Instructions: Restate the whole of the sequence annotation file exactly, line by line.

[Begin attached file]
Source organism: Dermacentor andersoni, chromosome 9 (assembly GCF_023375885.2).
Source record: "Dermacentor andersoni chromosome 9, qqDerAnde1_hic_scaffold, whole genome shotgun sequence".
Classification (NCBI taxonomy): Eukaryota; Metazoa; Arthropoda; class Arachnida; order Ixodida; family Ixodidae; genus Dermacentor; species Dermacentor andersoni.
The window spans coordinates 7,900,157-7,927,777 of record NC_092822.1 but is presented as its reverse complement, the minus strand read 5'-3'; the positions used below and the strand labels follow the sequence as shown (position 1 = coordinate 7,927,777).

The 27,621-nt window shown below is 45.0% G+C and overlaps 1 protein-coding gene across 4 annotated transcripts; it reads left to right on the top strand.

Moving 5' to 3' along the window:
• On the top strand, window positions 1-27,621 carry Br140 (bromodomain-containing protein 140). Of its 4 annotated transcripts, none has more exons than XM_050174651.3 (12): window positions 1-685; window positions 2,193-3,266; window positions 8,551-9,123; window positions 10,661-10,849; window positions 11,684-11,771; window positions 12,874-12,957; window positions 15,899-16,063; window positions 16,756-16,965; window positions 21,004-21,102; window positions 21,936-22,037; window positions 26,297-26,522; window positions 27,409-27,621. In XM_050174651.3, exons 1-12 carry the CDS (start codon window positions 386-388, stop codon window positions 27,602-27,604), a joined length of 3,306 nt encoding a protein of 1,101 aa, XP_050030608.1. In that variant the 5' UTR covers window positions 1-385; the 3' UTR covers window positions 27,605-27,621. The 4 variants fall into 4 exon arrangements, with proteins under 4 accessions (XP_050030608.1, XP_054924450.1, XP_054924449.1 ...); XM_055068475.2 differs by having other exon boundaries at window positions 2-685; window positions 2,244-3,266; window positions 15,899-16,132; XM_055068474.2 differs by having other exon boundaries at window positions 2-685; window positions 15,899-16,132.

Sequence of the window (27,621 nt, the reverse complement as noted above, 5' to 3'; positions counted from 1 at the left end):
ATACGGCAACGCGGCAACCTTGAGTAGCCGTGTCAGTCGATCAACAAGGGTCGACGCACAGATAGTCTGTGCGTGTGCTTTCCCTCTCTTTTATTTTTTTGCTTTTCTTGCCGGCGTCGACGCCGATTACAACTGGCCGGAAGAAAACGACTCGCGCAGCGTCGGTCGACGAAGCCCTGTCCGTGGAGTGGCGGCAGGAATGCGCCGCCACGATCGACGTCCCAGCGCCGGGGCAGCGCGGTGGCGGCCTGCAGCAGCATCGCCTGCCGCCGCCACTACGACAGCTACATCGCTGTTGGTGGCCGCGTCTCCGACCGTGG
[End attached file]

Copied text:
Source organism: Dermacentor andersoni, chromosome 9 (assembly GCF_023375885.2).
Source record: "Dermacentor andersoni chromosome 9, qqDerAnde1_hic_scaffold, whole genome shotgun sequence".
Classification (NCBI taxonomy): Eukaryota; Metazoa; Arthropoda; class Arachnida; order Ixodida; family Ixodidae; genus Dermacentor; species Dermacentor andersoni.
The window spans coordinates 7,900,157-7,927,777 of record NC_092822.1 but is presented as its reverse complement, the minus strand read 5'-3'; the positions used below and the strand labels follow the sequence as shown (position 1 = coordinate 7,927,777).

The 27,621-nt window shown below is 45.0% G+C and overlaps 1 protein-coding gene across 4 annotated transcripts; it reads left to right on the top strand.

Moving 5' to 3' along the window:
• On the top strand, window positions 1-27,621 carry Br140 (bromodomain-containing protein 140). Of its 4 annotated transcripts, none has more exons than XM_050174651.3 (12): window positions 1-685; window positions 2,193-3,266; window positions 8,551-9,123; window positions 10,661-10,849; window positions 11,684-11,771; window positions 12,874-12,957; window positions 15,899-16,063; window positions 16,756-16,965; window positions 21,004-21,102; window positions 21,936-22,037; window positions 26,297-26,522; window positions 27,409-27,621. In XM_050174651.3, exons 1-12 carry the CDS (start codon window positions 386-388, stop codon window positions 27,602-27,604), a joined length of 3,306 nt encoding a protein of 1,101 aa, XP_050030608.1. In that variant the 5' UTR covers window positions 1-385; the 3' UTR covers window positions 27,605-27,621. The 4 variants fall into 4 exon arrangements, with proteins under 4 accessions (XP_050030608.1, XP_054924450.1, XP_054924449.1 ...); XM_055068475.2 differs by having other exon boundaries at window positions 2-685; window positions 2,244-3,266; window positions 15,899-16,132; XM_055068474.2 differs by having other exon boundaries at window positions 2-685; window positions 15,899-16,132.

Sequence of the window (27,621 nt, the reverse complement as noted above, 5' to 3'; positions counted from 1 at the left end):
ATACGGCAACGCGGCAACCTTGAGTAGCCGTGTCAGTCGATCAACAAGGGTCGACGCACAGATAGTCTGTGCGTGTGCTTTCCCTCTCTTTTATTTTTTTGCTTTTCTTGCCGGCGTCGACGCCGATTACAACTGGCCGGAAGAAAACGACTCGCGCAGCGTCGGTCGACGAAGCCCTGTCCGTGGAGTGGCGGCAGGAATGCGCCGCCACGATCGACGTCCCAGCGCCGGGGCAGCGCGGTGGCGGCCTGCAGCAGCATCGCCTGCCGCCGCCACTACGACAGCTACATCGCTGTTGGTGGCCGCGTCTCCGACCGTGG